Soft Skills Matter Most

“Social interpersonal skills key. Having socially skilled line managers is key.”

Professor Sir Cary Cooper CBE made an inspiring appeal for organizations to take more care of their employees’ wellbeing work in an entertaining and insightful opening address at this year’s CIPD Conference in Manchester on Wednesday, November 4th, 2015.  The talk was entitled ‘Mental Capital and Wellbeing at Work. Bridging the Productivity Gap’. As the titles before, and letters after, his name suggest Cary L Cooper has had a distinguished career.  Professor Cooper has written or edited 120 book on organizational and industrial psychology, stress in the workplace and women in employment. Additionally, he has penned more than 400 articles for academic journals.  Furthermore, Professor Cooper, who is now the 50th Anniversary Professor of Organizational Psychology and Health in the University of Manchester’s Business School, is the Founding Editor of two academic journals; The Journal of Organizational Behaviour and The International Journal of Management Reviews.

Professor Cooper is the President of both RELATE and the Institute of Welfare. He has advised the World Health Organisation and the ILO.  Most pertinently, considering the subject matter he wrote a report entitled ‘Stress Prevention in the Workplace’ for the EU’s European Foundation for the Improvement of Living and Working Conditions. In short, he has done more during his career than most of us ever will. And, he seems like a thoroughly approachable person, too.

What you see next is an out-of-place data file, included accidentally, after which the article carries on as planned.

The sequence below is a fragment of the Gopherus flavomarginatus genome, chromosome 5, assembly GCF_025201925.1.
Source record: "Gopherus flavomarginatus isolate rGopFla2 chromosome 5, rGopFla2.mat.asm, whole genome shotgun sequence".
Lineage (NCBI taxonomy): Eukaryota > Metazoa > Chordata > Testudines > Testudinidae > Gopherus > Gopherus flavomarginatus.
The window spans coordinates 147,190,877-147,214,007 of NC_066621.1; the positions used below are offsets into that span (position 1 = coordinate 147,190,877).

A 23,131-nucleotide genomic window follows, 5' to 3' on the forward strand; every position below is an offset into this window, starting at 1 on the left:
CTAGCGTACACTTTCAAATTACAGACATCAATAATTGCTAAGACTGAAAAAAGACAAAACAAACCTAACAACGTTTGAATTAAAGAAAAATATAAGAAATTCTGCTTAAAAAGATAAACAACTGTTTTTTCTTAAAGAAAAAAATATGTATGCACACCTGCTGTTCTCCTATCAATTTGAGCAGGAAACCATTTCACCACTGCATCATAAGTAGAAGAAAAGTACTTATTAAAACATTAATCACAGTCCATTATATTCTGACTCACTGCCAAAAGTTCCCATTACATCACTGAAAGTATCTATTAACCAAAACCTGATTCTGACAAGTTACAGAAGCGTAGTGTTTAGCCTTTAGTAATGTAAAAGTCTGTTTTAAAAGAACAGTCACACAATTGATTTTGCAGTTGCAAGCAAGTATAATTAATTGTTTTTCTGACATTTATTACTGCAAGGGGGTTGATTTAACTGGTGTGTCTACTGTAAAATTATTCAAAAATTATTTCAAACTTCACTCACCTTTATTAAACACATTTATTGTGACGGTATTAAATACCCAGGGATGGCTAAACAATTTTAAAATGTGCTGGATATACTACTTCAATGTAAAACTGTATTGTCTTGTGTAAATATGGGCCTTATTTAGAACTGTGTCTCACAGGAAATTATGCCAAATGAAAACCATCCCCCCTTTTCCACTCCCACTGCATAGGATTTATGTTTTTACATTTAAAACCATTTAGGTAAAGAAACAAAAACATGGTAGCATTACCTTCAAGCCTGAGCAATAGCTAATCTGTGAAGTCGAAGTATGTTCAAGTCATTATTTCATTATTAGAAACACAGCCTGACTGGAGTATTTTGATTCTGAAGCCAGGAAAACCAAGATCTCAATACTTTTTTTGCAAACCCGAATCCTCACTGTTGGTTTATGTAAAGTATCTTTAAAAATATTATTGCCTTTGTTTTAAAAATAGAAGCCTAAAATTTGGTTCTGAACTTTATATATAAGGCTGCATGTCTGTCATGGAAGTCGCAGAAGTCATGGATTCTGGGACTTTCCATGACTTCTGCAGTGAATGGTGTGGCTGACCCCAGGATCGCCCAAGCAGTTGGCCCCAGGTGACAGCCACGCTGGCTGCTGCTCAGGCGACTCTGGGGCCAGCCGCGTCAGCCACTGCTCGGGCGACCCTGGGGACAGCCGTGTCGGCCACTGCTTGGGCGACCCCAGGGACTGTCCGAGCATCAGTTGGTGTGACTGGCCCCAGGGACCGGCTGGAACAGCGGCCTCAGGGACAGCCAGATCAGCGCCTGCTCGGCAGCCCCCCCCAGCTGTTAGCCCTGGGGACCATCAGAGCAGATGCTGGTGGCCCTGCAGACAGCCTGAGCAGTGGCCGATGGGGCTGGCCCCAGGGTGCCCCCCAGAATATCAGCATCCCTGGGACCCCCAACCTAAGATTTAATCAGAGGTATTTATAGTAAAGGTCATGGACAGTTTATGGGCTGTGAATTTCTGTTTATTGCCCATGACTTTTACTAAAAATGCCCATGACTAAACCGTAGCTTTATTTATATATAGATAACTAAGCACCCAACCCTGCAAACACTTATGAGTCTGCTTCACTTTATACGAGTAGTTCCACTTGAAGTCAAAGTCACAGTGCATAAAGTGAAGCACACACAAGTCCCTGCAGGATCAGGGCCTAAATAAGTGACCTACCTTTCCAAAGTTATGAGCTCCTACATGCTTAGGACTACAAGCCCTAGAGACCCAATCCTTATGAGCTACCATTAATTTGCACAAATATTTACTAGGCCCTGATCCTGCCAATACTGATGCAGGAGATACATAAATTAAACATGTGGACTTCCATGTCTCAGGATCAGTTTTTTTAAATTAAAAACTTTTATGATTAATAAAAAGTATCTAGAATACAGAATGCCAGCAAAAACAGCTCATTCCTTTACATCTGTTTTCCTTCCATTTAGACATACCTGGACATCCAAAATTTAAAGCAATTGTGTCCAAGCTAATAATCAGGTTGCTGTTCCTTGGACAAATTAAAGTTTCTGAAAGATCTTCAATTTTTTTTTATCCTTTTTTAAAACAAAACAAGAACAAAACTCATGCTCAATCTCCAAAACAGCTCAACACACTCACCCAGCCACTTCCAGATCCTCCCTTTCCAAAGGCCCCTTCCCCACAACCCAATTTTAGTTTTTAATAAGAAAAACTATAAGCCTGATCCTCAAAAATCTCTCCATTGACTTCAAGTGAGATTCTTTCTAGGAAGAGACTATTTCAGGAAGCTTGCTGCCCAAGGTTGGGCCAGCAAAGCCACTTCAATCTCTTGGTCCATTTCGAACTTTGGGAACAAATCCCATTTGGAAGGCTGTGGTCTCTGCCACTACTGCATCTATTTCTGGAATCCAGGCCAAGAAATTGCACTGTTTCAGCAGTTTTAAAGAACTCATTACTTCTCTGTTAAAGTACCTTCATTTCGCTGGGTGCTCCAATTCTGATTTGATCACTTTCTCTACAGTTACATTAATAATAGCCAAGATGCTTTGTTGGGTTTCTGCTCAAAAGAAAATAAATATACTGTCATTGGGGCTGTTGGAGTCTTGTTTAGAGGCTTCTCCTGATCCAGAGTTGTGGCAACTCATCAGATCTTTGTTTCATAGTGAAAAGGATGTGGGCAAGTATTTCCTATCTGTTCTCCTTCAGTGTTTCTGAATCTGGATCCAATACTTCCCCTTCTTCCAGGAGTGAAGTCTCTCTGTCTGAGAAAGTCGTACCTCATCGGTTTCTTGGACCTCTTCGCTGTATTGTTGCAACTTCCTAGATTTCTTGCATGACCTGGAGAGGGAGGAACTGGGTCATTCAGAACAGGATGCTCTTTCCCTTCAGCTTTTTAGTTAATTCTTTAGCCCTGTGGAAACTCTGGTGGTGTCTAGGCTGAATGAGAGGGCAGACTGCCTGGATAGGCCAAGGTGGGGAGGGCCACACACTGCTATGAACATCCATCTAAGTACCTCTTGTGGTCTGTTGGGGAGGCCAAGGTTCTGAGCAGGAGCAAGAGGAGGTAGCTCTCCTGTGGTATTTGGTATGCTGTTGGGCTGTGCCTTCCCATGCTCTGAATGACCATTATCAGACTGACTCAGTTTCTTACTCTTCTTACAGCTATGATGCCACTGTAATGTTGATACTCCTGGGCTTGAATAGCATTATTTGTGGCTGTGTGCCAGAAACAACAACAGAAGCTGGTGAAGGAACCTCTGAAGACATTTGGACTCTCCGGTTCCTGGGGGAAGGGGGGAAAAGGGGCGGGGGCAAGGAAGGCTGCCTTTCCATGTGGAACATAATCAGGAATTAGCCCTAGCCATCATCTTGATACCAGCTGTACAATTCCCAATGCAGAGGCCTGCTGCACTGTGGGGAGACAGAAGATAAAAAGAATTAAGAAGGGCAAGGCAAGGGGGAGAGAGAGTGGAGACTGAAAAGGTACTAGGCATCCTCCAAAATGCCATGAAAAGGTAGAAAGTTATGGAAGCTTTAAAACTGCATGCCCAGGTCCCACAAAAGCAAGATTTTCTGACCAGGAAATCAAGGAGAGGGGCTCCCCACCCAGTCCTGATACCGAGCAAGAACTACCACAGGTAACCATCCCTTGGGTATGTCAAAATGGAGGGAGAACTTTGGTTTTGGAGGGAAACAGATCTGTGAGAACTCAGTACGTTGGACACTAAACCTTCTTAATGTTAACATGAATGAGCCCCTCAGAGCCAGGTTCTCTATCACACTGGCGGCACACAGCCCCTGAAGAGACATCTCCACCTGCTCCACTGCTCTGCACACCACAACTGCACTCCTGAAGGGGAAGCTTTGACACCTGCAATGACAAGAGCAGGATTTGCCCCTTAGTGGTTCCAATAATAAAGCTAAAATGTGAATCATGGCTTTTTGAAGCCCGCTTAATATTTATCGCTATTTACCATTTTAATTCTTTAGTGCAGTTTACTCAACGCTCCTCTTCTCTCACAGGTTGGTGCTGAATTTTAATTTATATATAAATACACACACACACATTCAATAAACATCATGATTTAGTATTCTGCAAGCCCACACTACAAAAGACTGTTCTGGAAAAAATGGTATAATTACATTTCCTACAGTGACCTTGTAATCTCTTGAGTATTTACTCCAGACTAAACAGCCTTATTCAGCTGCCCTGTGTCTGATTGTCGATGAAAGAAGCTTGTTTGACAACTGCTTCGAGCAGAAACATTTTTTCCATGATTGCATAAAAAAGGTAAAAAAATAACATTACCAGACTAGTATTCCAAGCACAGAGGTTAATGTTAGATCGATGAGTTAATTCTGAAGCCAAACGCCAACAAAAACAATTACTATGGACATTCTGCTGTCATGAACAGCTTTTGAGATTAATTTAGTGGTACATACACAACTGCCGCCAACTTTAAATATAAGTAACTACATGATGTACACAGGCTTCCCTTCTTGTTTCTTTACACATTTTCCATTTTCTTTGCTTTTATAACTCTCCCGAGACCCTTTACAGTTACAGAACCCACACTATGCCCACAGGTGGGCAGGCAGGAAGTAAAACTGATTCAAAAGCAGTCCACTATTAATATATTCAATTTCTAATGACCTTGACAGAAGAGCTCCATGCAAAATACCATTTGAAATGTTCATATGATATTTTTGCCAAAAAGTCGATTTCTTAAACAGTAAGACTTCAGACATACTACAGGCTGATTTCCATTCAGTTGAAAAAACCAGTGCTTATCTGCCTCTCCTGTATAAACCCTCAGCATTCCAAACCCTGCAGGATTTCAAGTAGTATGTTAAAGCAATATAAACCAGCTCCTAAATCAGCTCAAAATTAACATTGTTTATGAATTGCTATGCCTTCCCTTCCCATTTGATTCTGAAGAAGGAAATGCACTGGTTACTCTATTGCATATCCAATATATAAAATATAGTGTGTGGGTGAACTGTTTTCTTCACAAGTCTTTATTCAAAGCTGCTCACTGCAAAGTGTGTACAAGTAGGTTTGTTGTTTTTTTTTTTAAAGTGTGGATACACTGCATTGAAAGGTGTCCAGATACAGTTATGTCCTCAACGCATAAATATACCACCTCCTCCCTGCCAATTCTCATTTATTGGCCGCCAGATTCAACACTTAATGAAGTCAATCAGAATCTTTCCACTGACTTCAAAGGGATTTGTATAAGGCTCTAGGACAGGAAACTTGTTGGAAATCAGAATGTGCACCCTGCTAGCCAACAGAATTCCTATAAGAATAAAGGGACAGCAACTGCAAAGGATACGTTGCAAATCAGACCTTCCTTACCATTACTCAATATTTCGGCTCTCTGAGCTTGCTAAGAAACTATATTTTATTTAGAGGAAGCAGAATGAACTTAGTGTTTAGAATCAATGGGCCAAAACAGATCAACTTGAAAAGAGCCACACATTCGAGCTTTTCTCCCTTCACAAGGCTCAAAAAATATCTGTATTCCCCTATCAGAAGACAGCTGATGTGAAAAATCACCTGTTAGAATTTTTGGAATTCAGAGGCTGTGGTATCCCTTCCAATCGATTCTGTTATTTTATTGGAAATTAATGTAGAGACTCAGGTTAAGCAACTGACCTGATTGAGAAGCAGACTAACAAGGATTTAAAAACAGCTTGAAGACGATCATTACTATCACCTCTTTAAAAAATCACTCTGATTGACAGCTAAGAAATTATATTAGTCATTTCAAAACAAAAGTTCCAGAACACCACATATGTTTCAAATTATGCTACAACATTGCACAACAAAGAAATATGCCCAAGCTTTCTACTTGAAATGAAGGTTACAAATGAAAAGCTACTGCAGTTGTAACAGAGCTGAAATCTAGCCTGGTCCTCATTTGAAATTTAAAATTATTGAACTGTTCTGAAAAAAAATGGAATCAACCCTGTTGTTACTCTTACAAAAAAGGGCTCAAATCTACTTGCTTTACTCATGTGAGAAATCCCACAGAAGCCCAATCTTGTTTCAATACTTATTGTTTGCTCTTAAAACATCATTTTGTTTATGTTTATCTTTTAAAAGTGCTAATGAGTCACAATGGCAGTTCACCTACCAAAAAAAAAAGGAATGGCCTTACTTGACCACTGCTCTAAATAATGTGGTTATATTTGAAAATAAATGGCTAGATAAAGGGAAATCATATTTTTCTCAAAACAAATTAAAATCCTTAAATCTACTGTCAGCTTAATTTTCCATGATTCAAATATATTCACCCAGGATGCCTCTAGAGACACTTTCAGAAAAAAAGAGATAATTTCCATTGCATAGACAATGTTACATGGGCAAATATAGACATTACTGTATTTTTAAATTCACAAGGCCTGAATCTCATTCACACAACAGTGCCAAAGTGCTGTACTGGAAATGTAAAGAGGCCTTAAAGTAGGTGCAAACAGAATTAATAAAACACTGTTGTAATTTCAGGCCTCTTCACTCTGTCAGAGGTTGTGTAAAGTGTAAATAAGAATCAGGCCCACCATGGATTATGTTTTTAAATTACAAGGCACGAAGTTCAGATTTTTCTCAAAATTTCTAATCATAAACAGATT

Headline health statistics ‘A Critical Business Issue’
“Mental health costs the UK £70bn per year, equivalent to 4.5% GDP.” (Source: OECD).
“Mental ill-health costs each employer £1,035 per employee, per year.” (Source: Sainsbury Centre for Mental Health).
“Only 2 in 5 employees working at peak performance” (Source: BUPA).

The Californian explained how coming to work when we are ill does not add value.  Presenteeism is not necessarily a good thing. He explained how those in precarious employment were more likely to come into work when they were unwell because they feared the consequences if they did not.

Professor Cooper told us how in the UK one in four of us will suffer from a mental health condition at some point during our lives; a statistic that is broadly the same around the world – in both developed and developing parts of the planet.  He fervently expressed his belief in the danger of working too many hours, a practice which is all too common in the UK and US. “If you consistently work long hours you will get ill. We work the longest hours in the EU, the second longest in the developed world behind the US.”  Towards the end of his engaging address he lamented how in the UK: “we work astronomical hours; it really is penal.”

According to Professor Cooper 25% of people in the UK do not take all of their holidays.  He cited the example of one of his PHD students who is investigating presenteeism in a North West police force.  His student has found that some officers use part of their leave to do work they are unable to complete during their normal working hours!

He reminded his audience of the need when managing to: “praise and reward not find fault.  It’s about having fun.” Amen to that.

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